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Legal Updates & Insights
First Circuit: Transportation Workers Exempt from Arbitration in Disputes Regarding Status as Employees Versus Contractors

On May 12, 2017, the First Circuit ruled in Oliveira v. New Prime, Inc., No. 15-2364 (1st Cir. May 12, 2017) that contract disputes regarding whether transportation workers are independent contractors or employees are exempt from the Federal Arbitration Act (“FAA”) and thus they cannot be compelled to arbitration under the FAA.  The Supreme Court has previously found that Section 1 of the FAA, which in relevant part states, “but nothing herein contained shall apply to contracts of employment of seamen, railroad employees, or any other class of workers engaged in foreign or interstate commerce,” holds “exempt[] from the FAA . . . contracts of employment of transportation workers.” Circuit City Stores, Inc. v. Adams, 532 U.S. 105, 119 (2001).

Relying on the language of the statute, the First Circuit held in Oliveira that disputes regarding employment versus contractor status are not bound to be arbitrated under the FAA.  Rejecting the analyses of numerous lower courts that excluded independent contractor agreements from “contracts of employment,” the First Circuit looked to the meaning of the term “contracts of employment” as it would have been understood when the FAA was passed.

The First Circuit’s holding is of particular interest in light of the ongoing disputes between app-based transportation companies, such as Uber and Lyft, and their drivers, regarding the classification of those drivers as independent contractors, as opposed to as employees.  The implications of such classification are far-reaching, and include whether a company is required to provide benefits, overtime, expense reimbursement, and other benefits of employment to its drivers and whether a company can be held vicariously liable for acts committed by its drivers.  App-based transportation companies may argue that they are not transportation providers as that term is understood by law and thus their drivers cannot be transportation workers, and that remains an open issue to be decided by the courts.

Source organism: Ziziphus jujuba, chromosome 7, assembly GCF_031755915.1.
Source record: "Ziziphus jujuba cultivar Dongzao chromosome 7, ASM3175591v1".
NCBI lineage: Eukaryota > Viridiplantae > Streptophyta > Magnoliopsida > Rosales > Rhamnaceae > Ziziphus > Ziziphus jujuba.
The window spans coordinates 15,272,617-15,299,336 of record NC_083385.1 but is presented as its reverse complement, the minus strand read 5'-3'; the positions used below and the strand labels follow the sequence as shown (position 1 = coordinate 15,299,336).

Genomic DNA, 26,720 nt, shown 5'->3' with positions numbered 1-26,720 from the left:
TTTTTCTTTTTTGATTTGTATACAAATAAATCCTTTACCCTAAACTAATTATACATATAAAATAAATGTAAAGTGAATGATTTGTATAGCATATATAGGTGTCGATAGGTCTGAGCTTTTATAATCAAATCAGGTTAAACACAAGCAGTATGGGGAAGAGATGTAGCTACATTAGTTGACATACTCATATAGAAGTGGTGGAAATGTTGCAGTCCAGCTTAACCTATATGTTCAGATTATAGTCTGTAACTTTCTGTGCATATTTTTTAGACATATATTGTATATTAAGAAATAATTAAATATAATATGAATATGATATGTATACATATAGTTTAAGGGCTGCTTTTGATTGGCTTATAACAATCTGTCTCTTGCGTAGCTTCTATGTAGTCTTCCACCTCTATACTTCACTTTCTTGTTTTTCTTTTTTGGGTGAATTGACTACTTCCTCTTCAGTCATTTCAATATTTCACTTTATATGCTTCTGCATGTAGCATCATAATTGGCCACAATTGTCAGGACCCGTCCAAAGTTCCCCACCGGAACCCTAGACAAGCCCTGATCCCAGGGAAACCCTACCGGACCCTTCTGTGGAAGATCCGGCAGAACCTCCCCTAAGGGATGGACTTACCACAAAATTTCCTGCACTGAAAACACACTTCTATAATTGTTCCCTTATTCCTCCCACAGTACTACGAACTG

As for traditional transportation providers such as livery services, which are increasingly including arbitration agreements in their driver contracts that purport to render their drivers independent contractors, the First Circuit has provided valuable guidance in interpreting the FAA.  The Oliveira decision may well assist drivers and other transportation workers in keeping their claims in federal courts across the country, shining a public light on employers’ misclassification of employees resulting in wage and hour violations.

Wigdor LLP has extensive experience representing both employees and employers regarding wage and hour compliance and violations.  If you have any questions, concerns or doubts about whether you are being properly classified as an independent contractor, or whether you are being paid properly or may be entitled to overtime pay, consult with an attorney or the U.S. Department of Labor or New York State Department of Labor.  The attorneys and staff at Wigdor LLP would be happy to talk with you about your rights and any questions you may have.

Elizabeth J. Chen
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